The EFM Feature

Of course we all remember that famous moment in political history, after Dan Quayle claimed to have the same amount of Congressional experience JFK had when he ran for President. Lloyd Benson scolded: “I knew Jack Kennedy; Jack Kennedy was a friend of mine. You, sir, are no Jack Kennedy.”
Even though I was just a kid, I remember watching the debate, realizing that some big shift had happened, and thinking, “Ouch.”
That slam, of course, has not dissuaded other politicians from invoking the name of America’s beloved former President. In 2004, President Bush’s comparison of himself and JFK elicited a reprimand from Caroline Kennedy Schlossberg, who admonished to “keep my father out of your campaign.” Joe Lieberman on the steps of the state Capitol in Hartford earlier this month, said, “I have been a proud, loyal and progressive Democrat since John F. Kennedy inspired my generation of Americans into public service.” And John Forbes Kerry’s self conscious use of his initials raised more than just my eyebrows.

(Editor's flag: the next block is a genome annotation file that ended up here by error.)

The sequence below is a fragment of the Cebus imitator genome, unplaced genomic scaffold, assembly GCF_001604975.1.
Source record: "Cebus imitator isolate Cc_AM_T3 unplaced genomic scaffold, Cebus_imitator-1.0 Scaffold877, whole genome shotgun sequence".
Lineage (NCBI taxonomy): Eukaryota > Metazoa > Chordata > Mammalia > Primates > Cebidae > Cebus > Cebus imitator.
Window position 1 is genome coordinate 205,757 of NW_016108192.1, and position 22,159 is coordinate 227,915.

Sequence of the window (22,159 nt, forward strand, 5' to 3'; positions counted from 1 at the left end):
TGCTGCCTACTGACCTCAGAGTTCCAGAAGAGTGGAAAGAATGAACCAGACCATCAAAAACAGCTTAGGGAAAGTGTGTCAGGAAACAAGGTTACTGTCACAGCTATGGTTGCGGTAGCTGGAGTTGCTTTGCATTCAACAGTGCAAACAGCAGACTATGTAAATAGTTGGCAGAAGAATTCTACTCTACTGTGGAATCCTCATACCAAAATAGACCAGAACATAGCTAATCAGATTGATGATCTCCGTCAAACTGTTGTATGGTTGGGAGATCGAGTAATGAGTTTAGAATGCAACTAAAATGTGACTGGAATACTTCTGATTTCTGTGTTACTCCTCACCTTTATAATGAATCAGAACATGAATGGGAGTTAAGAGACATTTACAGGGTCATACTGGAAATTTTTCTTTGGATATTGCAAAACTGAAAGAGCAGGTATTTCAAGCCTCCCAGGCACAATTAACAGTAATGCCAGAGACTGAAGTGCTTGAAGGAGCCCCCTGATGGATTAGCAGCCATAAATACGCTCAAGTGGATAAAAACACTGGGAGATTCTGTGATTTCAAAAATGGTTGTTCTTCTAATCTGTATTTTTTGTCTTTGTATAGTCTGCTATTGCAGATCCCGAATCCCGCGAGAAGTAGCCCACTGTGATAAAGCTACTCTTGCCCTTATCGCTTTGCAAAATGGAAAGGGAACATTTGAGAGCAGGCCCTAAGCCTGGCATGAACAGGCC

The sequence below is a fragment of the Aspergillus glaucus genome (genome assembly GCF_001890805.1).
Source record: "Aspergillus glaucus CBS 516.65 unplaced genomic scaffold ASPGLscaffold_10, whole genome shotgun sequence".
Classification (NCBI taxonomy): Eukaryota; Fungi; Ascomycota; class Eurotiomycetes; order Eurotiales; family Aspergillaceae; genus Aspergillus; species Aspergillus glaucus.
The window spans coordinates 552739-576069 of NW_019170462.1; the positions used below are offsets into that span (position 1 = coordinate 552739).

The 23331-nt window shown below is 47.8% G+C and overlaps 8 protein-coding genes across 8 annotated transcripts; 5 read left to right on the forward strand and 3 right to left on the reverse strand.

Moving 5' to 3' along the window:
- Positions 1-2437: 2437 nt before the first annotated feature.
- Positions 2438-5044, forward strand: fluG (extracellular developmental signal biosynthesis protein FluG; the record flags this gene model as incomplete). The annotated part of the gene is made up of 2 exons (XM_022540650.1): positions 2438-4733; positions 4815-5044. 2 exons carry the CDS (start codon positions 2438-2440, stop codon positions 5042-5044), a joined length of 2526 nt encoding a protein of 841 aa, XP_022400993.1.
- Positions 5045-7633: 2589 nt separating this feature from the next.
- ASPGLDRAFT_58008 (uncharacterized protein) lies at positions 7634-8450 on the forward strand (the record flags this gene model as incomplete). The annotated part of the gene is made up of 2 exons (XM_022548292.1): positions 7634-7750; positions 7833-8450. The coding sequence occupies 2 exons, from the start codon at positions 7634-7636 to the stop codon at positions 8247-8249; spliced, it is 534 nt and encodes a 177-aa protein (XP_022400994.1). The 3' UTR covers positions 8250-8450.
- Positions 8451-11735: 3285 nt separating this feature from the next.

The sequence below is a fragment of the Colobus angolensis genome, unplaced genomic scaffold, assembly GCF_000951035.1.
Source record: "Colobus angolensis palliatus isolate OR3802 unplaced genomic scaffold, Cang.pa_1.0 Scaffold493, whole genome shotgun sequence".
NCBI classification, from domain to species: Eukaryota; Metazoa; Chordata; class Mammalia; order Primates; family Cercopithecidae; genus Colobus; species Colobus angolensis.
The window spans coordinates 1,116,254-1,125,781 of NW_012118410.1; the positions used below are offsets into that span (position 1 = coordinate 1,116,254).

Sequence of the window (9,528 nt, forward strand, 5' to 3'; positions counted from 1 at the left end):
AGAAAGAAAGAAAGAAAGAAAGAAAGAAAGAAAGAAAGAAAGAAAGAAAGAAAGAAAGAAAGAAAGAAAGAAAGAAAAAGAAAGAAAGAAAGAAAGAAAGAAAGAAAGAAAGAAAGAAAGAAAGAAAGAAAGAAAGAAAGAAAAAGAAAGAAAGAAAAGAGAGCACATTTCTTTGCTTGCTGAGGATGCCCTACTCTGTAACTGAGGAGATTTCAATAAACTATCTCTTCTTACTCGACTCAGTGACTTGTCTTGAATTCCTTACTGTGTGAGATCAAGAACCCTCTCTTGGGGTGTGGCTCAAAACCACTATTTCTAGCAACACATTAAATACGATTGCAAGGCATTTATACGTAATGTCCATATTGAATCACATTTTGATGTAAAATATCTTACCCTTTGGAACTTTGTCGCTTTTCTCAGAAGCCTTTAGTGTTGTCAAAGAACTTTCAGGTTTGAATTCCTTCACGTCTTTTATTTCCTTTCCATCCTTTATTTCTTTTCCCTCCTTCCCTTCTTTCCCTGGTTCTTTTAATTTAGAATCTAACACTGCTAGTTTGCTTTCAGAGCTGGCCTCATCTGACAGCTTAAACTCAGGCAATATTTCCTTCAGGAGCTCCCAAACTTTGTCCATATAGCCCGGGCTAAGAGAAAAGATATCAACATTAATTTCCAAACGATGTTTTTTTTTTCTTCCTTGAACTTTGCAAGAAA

There’s something magical about the name of John F. Kennedy, and every politician (Republican or Democrat) knows it.
The article Charles mentioned made me realize that whenever Gov. Romney’s religion is discussed in newspapers and magazines, John F. Kennedy’s name will be mentioned as well–legitimately linking the two men in the minds of voters.
That can’t hurt.

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